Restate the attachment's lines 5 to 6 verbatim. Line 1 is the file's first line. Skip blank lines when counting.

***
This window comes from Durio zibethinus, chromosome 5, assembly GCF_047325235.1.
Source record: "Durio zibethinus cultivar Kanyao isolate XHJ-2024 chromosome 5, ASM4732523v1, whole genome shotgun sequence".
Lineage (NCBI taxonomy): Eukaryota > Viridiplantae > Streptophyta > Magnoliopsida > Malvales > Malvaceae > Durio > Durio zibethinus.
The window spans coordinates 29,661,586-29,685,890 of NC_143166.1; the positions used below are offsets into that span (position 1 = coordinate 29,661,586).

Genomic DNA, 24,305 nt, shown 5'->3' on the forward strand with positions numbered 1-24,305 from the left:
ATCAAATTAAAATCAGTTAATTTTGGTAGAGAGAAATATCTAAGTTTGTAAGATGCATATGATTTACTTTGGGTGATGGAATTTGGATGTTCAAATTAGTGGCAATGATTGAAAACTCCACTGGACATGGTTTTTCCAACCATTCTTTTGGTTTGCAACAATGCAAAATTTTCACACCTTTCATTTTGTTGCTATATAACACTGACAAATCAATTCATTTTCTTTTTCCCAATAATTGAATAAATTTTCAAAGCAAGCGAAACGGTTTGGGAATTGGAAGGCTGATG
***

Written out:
Genomic DNA, 24,305 nt, shown 5'->3' on the forward strand with positions numbered 1-24,305 from the left:
ATCAAATTAAAATCAGTTAATTTTGGTAGAGAGAAATATCTAAGTTTGTAAGATGCATATGATTTACTTTGGGTGATGGAATTTGGATGTTCAAATTAGTGGCAATGATTGAAAACTCCACTGGACATGGTTTTTCCAACCATTCTTTTGGTTTGCAACAATGCAAAATTTTCACACCTTTCATTTTGTTGCTATATAACACTGACAAATCAATTCATTTTCTTTTTCCCAATAATTGAATAAATTTTCAAAGCAAGCGAAACGGTTTGGGAATTGGAAGGCTGATG